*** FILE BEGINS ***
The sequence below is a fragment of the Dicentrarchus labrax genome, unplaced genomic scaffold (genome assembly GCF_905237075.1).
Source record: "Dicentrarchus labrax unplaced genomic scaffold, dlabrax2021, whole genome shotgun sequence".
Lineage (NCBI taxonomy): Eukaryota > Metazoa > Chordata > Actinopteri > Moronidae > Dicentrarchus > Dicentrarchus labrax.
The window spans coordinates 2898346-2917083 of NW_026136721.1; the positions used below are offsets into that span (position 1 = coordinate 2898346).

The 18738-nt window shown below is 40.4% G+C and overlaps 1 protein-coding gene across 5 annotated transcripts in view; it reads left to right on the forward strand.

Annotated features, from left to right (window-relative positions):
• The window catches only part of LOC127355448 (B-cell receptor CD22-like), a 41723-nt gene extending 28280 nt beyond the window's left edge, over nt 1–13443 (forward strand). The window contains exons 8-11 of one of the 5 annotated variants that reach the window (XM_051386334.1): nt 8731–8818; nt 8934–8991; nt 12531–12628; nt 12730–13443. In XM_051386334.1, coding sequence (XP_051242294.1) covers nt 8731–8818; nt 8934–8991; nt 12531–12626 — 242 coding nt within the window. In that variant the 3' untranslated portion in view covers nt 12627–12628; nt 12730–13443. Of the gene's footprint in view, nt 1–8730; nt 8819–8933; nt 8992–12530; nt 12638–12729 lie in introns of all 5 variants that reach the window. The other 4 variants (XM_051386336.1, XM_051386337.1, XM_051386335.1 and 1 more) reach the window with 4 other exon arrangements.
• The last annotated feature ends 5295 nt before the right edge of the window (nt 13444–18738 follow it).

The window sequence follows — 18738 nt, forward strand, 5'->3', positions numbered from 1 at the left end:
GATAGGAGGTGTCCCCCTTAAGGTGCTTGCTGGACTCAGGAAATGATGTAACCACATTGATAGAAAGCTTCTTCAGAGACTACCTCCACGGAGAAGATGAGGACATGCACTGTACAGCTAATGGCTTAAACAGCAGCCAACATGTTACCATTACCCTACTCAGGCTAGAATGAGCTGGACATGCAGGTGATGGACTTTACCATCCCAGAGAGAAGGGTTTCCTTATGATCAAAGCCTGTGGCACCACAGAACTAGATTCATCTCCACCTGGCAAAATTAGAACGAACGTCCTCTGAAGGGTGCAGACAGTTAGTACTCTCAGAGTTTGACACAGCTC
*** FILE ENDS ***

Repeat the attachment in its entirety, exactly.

The sequence below is a fragment of the Dicentrarchus labrax genome, unplaced genomic scaffold (genome assembly GCF_905237075.1).
Source record: "Dicentrarchus labrax unplaced genomic scaffold, dlabrax2021, whole genome shotgun sequence".
Lineage (NCBI taxonomy): Eukaryota > Metazoa > Chordata > Actinopteri > Moronidae > Dicentrarchus > Dicentrarchus labrax.
The window spans coordinates 2898346-2917083 of NW_026136721.1; the positions used below are offsets into that span (position 1 = coordinate 2898346).

The 18738-nt window shown below is 40.4% G+C and overlaps 1 protein-coding gene across 5 annotated transcripts in view; it reads left to right on the forward strand.

Annotated features, from left to right (window-relative positions):
• The window catches only part of LOC127355448 (B-cell receptor CD22-like), a 41723-nt gene extending 28280 nt beyond the window's left edge, over nt 1–13443 (forward strand). The window contains exons 8-11 of one of the 5 annotated variants that reach the window (XM_051386334.1): nt 8731–8818; nt 8934–8991; nt 12531–12628; nt 12730–13443. In XM_051386334.1, coding sequence (XP_051242294.1) covers nt 8731–8818; nt 8934–8991; nt 12531–12626 — 242 coding nt within the window. In that variant the 3' untranslated portion in view covers nt 12627–12628; nt 12730–13443. Of the gene's footprint in view, nt 1–8730; nt 8819–8933; nt 8992–12530; nt 12638–12729 lie in introns of all 5 variants that reach the window. The other 4 variants (XM_051386336.1, XM_051386337.1, XM_051386335.1 and 1 more) reach the window with 4 other exon arrangements.
• The last annotated feature ends 5295 nt before the right edge of the window (nt 13444–18738 follow it).

The window sequence follows — 18738 nt, forward strand, 5'->3', positions numbered from 1 at the left end:
GATAGGAGGTGTCCCCCTTAAGGTGCTTGCTGGACTCAGGAAATGATGTAACCACATTGATAGAAAGCTTCTTCAGAGACTACCTCCACGGAGAAGATGAGGACATGCACTGTACAGCTAATGGCTTAAACAGCAGCCAACATGTTACCATTACCCTACTCAGGCTAGAATGAGCTGGACATGCAGGTGATGGACTTTACCATCCCAGAGAGAAGGGTTTCCTTATGATCAAAGCCTGTGGCACCACAGAACTAGATTCATCTCCACCTGGCAAAATTAGAACGAACGTCCTCTGAAGGGTGCAGACAGTTAGTACTCTCAGAGTTTGACACAGCTC